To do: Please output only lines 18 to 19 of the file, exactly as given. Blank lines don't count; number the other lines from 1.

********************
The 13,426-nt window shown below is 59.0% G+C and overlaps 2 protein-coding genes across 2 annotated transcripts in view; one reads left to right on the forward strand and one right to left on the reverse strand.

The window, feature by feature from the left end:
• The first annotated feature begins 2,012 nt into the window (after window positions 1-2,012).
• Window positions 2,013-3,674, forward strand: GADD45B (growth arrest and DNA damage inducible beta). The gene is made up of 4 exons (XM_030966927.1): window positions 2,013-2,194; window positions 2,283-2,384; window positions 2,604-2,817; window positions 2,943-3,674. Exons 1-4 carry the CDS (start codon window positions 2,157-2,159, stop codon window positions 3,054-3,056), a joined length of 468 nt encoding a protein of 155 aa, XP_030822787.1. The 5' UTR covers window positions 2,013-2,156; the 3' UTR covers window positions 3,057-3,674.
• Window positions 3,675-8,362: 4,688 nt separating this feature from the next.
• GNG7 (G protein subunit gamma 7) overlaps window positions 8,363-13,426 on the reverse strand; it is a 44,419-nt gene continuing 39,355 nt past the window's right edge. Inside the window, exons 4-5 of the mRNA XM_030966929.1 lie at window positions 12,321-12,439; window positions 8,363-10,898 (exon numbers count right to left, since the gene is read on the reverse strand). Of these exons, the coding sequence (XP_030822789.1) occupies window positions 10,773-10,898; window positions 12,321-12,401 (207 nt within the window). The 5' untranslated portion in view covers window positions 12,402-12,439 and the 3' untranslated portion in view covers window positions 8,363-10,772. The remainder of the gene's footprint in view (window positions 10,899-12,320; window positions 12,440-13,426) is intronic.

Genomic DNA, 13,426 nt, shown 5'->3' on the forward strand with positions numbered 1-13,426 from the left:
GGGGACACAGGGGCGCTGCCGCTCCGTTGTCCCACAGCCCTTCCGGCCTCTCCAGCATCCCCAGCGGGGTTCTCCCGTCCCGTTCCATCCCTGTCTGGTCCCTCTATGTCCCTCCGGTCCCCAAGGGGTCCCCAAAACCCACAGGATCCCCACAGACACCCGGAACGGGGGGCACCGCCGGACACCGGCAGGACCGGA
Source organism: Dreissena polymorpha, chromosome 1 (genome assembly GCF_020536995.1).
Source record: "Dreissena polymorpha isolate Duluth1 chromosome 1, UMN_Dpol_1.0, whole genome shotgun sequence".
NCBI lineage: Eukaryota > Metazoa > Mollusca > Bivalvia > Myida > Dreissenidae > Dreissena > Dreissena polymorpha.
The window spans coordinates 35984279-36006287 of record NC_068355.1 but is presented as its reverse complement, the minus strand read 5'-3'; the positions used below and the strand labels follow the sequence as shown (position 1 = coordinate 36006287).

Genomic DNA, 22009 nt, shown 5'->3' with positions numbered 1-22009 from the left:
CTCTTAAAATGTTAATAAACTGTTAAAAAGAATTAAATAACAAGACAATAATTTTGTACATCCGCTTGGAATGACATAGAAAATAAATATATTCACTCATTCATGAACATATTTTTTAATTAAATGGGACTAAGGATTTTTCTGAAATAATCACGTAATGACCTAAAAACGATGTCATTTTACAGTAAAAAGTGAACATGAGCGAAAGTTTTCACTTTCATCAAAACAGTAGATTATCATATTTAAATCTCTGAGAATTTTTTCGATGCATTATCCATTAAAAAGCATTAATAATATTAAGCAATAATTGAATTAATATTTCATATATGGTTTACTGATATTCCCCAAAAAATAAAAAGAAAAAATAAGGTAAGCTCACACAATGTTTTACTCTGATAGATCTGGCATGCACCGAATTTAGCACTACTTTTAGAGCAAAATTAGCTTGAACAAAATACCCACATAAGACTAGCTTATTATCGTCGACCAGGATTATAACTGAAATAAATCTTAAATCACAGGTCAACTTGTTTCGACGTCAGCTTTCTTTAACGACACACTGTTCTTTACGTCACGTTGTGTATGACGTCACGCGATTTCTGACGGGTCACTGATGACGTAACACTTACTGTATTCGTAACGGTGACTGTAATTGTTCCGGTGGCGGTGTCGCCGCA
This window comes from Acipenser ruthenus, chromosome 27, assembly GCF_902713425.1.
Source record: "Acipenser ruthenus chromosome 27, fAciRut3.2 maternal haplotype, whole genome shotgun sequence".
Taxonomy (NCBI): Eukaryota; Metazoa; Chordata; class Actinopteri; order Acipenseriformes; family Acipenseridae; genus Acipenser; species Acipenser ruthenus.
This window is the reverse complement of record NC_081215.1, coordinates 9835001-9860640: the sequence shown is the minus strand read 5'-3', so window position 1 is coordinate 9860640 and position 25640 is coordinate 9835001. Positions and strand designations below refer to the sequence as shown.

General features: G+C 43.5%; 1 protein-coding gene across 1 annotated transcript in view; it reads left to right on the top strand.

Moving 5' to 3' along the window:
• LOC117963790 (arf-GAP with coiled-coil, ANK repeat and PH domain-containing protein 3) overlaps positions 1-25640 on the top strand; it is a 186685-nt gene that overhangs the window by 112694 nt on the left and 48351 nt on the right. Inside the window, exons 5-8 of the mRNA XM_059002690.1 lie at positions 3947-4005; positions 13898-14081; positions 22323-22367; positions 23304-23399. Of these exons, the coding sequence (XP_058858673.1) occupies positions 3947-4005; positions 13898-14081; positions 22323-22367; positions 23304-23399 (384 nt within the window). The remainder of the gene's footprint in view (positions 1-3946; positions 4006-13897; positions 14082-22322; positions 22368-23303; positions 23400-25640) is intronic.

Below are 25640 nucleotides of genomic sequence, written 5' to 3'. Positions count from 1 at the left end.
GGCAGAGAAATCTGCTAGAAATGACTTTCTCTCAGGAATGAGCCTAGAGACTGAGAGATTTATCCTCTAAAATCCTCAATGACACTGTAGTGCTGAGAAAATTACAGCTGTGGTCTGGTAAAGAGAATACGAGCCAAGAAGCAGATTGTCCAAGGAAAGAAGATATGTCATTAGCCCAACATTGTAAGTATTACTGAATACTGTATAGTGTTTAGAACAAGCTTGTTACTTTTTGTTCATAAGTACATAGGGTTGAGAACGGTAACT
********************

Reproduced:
This window is the reverse complement of record NC_081215.1, coordinates 9835001-9860640: the sequence shown is the minus strand read 5'-3', so window position 1 is coordinate 9860640 and position 25640 is coordinate 9835001. Positions and strand designations below refer to the sequence as shown.

General features: G+C 43.5%; 1 protein-coding gene across 1 annotated transcript in view; it reads left to right on the top strand.